Monday, 29 June 2009

Comerford Profiles 20: the Revd Edwards Comerford Hawkins (1827-1906) and ‘The Prisoner of Zenda’

20:1, The Revd Edwards Comerford Hawkins (1827-1906) … The Prisoner of Zenda was written in his vicarage

Patrick Comerford

The Revd Edwards Comerford Hawkins (1827-1906), was a journalists’ parson and a writer with a strong Irish background, linking him to the Comerford families of Co Wexford and Cork city. His fame as a Victorian writer and journalist has vanished in the century since his death, but his literary reputation continues vicariously through his more famous son and nephew.

Edwards Comerford Hawkins, a Hertfordshire doctor’s only son, was born on 15 May 1827 (see 14: Comerford of Wexford and Cork and Comerford-Casey of Cork). Dr Frederick Hawkins of Hitchin, his sister Anne, and their cousin Susanna Hawkins all married into the Casey family of Cork, their spouses being two of the sons and a daughter of Edwards Casey of Cahirgal and Elmgrove Grove, Cork, and his wife Jane Comerford. The Comerford-Casey family fortune came from the soap industry in Liverpool, but medicine and the law became the main professions of the family members, who moved with ease between their homes in Cork, Hitchin and Liverpool. There were so many look-alike Comerford-Casey and Hawkins cousins that they often played at passing themselves off as each other.

It came as no surprise when Edwards Comerford Hawkins entered the ministry of the Church of England – four of his first cousins were clergymen too: the Revd Henry Ernest Casey became Vicar of Berrow; the Revd George Edwards Comerford-Casey was a teacher at Nottingham High School before moving to Nice, where he became a published author; the Revd William Henry Casey was a curate in Liverpool; and the Revd Henry Hawkins was a Victorian pioneer in mental health care.

In 1861, Edwards Comerford Hawkins became the Headmaster of Saint John’s Foundation School. The school was founded in 1851 for the sons of poor clergy, but by 1872, when Saint John’s moved to Leatherhead in Surrey, Hawkins had transformed it into an English public school.

By now Hawkins was also a well-known journalist and writer, contributing to Smith’s Bible Dictionary and publishing Spirit and Form in 1881. An invitation in 1883 from the Dean of Westminster Abbey, the Very Revd George Granville Bradley, to become Vicar of Saint Bride’s, the journalists’ church in Fleet Street, had obvious attractions.

20:2, Saint Bride’s, Fleet Street … “the Cathedral of the Printed Word” (Photograph: Patrick Comerford)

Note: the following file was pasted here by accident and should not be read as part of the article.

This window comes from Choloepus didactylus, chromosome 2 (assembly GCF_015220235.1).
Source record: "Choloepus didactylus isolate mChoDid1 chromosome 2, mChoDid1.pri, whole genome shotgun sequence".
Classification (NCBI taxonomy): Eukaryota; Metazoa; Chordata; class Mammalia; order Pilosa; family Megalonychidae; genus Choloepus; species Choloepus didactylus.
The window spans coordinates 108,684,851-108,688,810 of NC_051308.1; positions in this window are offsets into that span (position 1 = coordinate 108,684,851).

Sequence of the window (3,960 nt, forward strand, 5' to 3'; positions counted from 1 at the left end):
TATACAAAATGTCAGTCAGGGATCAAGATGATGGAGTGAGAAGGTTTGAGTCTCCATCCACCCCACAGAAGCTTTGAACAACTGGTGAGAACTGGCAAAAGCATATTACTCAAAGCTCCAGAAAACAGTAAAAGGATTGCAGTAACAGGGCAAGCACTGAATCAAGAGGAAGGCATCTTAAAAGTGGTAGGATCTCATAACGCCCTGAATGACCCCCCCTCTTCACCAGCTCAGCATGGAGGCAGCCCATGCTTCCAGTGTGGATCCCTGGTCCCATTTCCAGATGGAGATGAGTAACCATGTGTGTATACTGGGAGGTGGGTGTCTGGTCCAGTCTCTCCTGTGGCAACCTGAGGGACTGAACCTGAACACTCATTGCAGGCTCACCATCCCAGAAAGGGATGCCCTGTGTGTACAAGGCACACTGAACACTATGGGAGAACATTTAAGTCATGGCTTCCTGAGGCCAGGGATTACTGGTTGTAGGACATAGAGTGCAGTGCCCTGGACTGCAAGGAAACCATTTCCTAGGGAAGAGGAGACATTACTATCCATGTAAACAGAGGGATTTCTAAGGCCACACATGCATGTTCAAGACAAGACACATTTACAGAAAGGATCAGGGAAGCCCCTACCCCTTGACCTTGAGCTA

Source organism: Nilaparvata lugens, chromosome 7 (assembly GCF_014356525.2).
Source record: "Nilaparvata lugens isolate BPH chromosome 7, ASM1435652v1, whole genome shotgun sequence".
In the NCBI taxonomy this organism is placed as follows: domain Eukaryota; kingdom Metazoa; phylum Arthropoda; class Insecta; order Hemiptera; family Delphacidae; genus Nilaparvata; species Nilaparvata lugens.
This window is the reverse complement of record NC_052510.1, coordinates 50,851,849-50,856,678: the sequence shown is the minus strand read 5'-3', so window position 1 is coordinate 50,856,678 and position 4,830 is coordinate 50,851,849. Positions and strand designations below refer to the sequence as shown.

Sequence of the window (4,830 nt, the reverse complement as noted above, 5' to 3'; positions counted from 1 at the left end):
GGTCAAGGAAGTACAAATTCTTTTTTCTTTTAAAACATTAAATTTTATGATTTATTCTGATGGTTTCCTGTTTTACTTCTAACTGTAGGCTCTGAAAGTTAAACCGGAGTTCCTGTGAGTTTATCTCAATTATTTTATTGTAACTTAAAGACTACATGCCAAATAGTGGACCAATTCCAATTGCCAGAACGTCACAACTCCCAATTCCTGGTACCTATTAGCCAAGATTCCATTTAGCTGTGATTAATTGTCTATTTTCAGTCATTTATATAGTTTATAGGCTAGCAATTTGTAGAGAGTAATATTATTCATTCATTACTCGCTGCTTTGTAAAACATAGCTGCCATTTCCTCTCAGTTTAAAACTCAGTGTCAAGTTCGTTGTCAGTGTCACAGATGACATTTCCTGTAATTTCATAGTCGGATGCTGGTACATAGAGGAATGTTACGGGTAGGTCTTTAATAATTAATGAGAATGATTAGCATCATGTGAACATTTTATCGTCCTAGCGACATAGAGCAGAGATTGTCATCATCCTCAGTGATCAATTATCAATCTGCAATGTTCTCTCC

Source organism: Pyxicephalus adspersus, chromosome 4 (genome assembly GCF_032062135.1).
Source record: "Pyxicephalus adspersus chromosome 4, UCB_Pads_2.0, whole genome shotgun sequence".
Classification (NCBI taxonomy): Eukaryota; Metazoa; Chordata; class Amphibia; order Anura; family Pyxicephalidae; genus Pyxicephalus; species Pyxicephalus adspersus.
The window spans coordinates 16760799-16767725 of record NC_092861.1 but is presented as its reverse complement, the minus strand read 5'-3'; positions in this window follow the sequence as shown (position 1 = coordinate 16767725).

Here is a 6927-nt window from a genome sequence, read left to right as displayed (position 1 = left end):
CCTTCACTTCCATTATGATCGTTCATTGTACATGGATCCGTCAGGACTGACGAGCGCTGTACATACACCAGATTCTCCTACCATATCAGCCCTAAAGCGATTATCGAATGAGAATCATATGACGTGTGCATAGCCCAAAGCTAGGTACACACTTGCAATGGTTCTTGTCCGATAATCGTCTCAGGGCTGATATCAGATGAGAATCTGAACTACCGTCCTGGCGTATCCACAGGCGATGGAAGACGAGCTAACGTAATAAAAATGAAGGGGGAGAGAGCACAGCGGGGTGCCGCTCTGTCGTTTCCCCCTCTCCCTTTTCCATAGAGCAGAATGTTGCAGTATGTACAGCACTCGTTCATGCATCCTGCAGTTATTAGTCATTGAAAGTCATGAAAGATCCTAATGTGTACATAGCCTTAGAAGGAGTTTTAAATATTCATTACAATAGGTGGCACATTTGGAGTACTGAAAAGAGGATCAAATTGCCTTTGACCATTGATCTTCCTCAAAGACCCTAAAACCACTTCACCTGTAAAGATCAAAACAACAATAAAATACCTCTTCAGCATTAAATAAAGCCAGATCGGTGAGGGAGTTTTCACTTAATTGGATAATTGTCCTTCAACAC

The church was named after the Irish saint, Saint Bridget of Kildare, and has been the traditional home of the world of printing newspaper publishing ever since Wynkyn de Worde set up his printing press in the churchyard in the year 1500. It has been described as “the Cathedral of the Printed Word and the Spiritual meeting point for journalists from all over the world.”

In the 17th century, the growing printing industry attracted men of letters such as Dryden, John Evelyn and Milton to the parish. Samuel Pepys and his eight brothers and sisters were all baptised in Saint Bride’s. Among the famous people buried in Saint Bride’s is Samuel Richardson, author of Pamela, the longest novel in the English language.

The interior of Saint Bride’s Church ... the Revd Edwards Comerford Hawkins published his own history of Sir Christopher Wren’s church (Photograph: Patrick Comerford, 2012)

The present Saint Bride’s was designed by Sir Christopher Wren. Building work began in 1673, and the spire, completed in 1703, is 234 feet and the highest built by Wren. The steeple is the model for the now traditional wedding cake, first made by a baker on Ludgate Hill in the 18th century. Soon after arriving as Vicar of Saint Bride’s, Hawkins published his own history of Sir Christopher Wren’s church. His full name appears on the list of vicars inside the porch of Saint Bride’s.

20:3, Sir Anthony Hope Hawkins, author of The Prisoner of Zenda, had firm roots in the Comerford family

The youngest son of the Revd Edwards Comerford Hawkins, Anthony Hope Hawkins, went to Saint John’s while his father was headmaster, before going on to Marlborough and Balliol, Oxford. For a while, Anthony practised at the bar and shared chambers with a future Prime Minister, Herbert Henry Asquith.